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The Netherlands

Moderate but steady speed ahead of Brexit and elections

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General Information

GDP USD752.74bn (World ranking 17, World Bank 2013)
Population 16.94 million (World ranking 65, World Bank 2013)
Form of state Constitutional Monarchy
Head of government Mark RUTTE
Next elections 2017 (House of Representatives); 2019 (Senate)

Country Rating AA1note-circle-low-risk


  • Very important trade hub for Europe
  • Among the largest exporters of refined oil products in the world 
  • Diversified export structure
  • High current account surplus
  • Sound public finances
  • Supportive business environment
  • Stable political environment


  • Households burdened by disproportionately high level of debt
  • Housing sector remains volatile
  • High rate of  long-term unemployment
  • Highly correlated with the Eurozone economic cycle

Economic Overview

GDP growth close to the eurozone average (+1.6% in 2016; +1.7% in 2017)

Real GDP growth accelerated in Q1 and Q2. It was up by +0.6% q/q in both quarters, the fastest pace since the end of 2014. In the first six months of 2016, growth has been driven for the most part by investments. The rise in capacity utilization rates suggests continued equipment investment recovery for the remainder of 2016. It could, however, be less dynamic in 2017.

Construction investment continues to expand at a steady pace. Confidence in the sector is the highest since October 2008 while house prices reached heights unseen since end-2011. The fall in housing permits in H1 (-10% y/y) could be due to governmental measures aimed at limiting the strong growth of the construction sector and households’ debt. These include a gradual reduction in the loan-to-value ratio (from 103% to 100% by 2018) and mortgage interest rate tax deductibility. The latter is set to decline progressively from 52% to 38%.

Consumer spending increased by +0.5% and +0.2% q/q in the first two quarters of 2016, a slower pace of growth compared to 2015. Households remain cautious despite the pick-up in real wages and the fall in unemployment rate. At 7.4% in July, it is the lowest level in four years. Net exports contributed to growth by +0.4pp and +0.2pp in Q1 and Q2, after three consecutive negative quarters. However, this trend has been mainly driven by imports’ slowdown rather than a pick-up in exports.

Businesses struggle amid high debt and stalling profitability

Ranked 28th in the World Bank’s Ease of Doing Business index, Netherlands enjoys a dynamic business environment. The country’s trade-friendly administrative system which allows for relatively fast and cheap insolvency resolution is a clear positive. Dutch non-financial corporations (NFCs) tend to enjoy profit shares above the European average: 41.7% vs 39.6% in Q1.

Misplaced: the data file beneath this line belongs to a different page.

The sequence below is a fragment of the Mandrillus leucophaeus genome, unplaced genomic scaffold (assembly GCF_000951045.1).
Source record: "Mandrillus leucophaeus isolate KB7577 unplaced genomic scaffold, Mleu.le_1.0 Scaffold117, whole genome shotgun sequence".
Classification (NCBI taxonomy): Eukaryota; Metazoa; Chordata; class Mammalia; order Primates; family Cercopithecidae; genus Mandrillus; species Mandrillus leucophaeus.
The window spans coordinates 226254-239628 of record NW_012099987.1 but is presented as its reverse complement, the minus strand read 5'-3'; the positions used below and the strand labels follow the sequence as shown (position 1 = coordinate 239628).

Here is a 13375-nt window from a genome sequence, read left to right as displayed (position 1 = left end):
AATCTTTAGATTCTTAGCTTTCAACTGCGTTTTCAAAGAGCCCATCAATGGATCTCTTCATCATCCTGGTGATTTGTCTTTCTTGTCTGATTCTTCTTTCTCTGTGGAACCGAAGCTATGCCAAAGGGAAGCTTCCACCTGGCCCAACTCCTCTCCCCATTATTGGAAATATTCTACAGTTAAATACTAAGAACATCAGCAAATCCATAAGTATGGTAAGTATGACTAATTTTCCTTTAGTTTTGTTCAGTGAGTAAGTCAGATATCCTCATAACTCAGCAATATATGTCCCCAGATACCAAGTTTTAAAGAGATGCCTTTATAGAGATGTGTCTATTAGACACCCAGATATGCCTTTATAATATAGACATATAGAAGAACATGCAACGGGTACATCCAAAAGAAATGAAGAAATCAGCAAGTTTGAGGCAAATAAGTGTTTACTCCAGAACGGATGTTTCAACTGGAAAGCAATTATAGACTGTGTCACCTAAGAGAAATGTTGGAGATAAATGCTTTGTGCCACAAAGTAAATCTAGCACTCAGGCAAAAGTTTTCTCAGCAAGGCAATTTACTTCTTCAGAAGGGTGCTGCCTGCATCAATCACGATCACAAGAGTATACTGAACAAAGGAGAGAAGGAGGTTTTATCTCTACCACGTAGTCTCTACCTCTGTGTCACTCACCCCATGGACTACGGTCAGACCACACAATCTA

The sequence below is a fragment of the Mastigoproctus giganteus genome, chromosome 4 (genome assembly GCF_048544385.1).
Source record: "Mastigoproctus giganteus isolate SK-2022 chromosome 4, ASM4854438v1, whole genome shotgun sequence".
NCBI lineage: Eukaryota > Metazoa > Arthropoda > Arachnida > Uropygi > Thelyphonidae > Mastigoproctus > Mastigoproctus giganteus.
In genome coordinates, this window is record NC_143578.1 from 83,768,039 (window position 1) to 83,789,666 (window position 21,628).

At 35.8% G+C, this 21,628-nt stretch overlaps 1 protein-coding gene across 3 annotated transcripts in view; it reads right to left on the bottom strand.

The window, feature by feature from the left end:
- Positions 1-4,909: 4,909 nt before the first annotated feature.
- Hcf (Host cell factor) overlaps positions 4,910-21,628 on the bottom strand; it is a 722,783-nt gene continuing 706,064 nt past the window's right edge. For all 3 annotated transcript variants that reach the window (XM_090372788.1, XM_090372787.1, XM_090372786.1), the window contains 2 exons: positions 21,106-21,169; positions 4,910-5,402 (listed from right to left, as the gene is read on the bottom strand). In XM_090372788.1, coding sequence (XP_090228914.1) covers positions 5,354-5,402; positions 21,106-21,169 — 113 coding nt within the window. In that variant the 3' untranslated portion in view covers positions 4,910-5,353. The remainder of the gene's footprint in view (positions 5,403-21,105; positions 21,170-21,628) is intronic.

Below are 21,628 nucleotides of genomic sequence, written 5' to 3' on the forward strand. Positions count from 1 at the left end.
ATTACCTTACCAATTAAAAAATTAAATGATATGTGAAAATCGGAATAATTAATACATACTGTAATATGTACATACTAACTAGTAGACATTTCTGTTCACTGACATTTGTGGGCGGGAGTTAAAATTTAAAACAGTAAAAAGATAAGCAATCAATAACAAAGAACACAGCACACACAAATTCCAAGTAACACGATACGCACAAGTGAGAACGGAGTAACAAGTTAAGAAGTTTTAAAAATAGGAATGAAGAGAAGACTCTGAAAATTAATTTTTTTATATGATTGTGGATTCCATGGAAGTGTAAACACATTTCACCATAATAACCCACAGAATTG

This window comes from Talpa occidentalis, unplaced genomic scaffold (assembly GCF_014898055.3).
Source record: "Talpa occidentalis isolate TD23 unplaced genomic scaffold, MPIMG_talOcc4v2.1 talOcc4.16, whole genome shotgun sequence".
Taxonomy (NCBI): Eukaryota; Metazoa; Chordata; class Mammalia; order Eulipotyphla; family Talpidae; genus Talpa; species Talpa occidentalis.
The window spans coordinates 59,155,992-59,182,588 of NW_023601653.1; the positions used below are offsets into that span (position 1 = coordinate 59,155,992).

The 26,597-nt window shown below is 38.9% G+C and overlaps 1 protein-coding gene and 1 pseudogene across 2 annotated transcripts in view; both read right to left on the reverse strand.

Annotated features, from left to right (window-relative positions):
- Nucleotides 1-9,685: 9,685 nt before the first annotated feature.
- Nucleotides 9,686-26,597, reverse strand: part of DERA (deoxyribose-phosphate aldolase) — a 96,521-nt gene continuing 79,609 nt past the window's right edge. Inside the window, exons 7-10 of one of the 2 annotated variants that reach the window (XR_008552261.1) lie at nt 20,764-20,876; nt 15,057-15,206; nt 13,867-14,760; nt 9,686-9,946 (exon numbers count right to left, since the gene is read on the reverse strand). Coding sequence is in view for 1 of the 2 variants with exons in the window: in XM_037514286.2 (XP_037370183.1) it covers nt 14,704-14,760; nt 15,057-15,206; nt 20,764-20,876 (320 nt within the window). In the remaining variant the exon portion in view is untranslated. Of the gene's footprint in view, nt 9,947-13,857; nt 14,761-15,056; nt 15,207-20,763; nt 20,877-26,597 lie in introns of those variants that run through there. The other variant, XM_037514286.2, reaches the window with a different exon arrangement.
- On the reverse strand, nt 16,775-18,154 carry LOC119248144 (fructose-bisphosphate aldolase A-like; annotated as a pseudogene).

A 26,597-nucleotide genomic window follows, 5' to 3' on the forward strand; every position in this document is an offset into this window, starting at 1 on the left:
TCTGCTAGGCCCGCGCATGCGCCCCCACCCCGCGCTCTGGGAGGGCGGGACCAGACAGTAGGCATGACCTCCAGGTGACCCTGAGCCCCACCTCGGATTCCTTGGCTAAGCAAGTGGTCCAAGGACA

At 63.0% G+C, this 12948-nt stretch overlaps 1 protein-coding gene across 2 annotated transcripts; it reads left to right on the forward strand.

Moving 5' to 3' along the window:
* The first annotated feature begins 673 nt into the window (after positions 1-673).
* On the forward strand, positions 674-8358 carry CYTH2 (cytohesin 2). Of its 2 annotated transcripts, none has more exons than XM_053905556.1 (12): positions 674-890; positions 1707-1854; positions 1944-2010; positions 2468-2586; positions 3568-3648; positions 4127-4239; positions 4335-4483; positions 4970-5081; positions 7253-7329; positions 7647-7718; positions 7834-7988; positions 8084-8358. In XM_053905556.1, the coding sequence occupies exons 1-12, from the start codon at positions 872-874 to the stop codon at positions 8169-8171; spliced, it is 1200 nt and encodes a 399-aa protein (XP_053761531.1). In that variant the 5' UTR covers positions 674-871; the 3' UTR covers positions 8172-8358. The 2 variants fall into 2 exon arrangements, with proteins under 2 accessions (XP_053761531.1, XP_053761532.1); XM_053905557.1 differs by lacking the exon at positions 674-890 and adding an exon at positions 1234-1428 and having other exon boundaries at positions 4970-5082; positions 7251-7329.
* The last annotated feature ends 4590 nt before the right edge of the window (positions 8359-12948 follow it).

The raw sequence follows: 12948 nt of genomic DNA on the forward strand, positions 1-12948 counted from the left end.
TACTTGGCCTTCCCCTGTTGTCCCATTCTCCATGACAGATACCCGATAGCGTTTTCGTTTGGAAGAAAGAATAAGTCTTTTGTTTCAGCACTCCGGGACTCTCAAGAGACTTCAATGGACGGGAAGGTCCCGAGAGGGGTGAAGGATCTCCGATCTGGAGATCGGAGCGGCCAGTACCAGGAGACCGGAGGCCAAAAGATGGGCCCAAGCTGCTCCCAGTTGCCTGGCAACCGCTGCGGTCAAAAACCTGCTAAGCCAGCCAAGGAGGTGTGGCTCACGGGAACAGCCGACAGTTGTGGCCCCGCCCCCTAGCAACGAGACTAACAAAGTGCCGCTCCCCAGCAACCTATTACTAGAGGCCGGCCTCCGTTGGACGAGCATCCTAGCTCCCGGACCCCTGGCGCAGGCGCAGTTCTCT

Yet they lag behind European counterparts when it comes to investment rates (17.2% vs 21.4% in Q1). At the end of 2015, NFCs’ net debt-to-income ratio, after taxes, stood at 171%. This is much lower than the 239% at the end of 2014 and compared to the eurozone average (323%). A gradual pick-up in nominal GDP growth, stronger private consumption in the eurozone, and a recovery in trade boost Dutch manufacturers’ turnover. This factor is evident in the automotive sector. Business insolvencies are expected to fall by -15% in 2016 after having declined by -21% in 2015 and stabilize in 2017.

Resilient bank capital structures challenged by shrinking profitability

Stress tests recently conducted by the European Banking Authority have re-established the relatively good shape of the Dutch banking sector. Four banks were scrutinized: ING, Rabobank, Bank Nederlandse and ABN AMRO, which is still 77% state-owned after its 2008 nationalization. The banking quarter has displayed resilient capital structures which should carry them through adverse macroeconomic conditions. Yet, banks’ profitability is undermined by the low-interest environment.

Brexit vote could harm Dutch exports

The Netherlands is highly exposed to the UK. Trade in goods and FDI flows are too clear examples. Netherlands exports EUR38bn worth of goods, which amount to 9% of total exports to the UK, and EUR17bn in services (10% of total). The slowdown in British imports growth as a consequence of the strong GBP depreciation could be a drag on Dutch exports. Electronics, electrical, agri-food and textile are the sectors in the forefront.

Public finances ahead of the March 2017 legislative elections

Dutch public finances remain sound. Public debt-to-GDP ratio continues to decrease. In Q1 2016 it stood at 64.9%, as compared to 69.1% as of Q1 2015. Likewise, public deficit stood at -1.6% of GDP in Q1 2016, the smallest deficit ratio since early 2009. A number of uncertainties are associated with the elections for the Dutch House of Representatives in March 2017. The electoral season might leave the government a limited room for manoeuvre in terms of stimulus measures.

Last review: 09/26/2016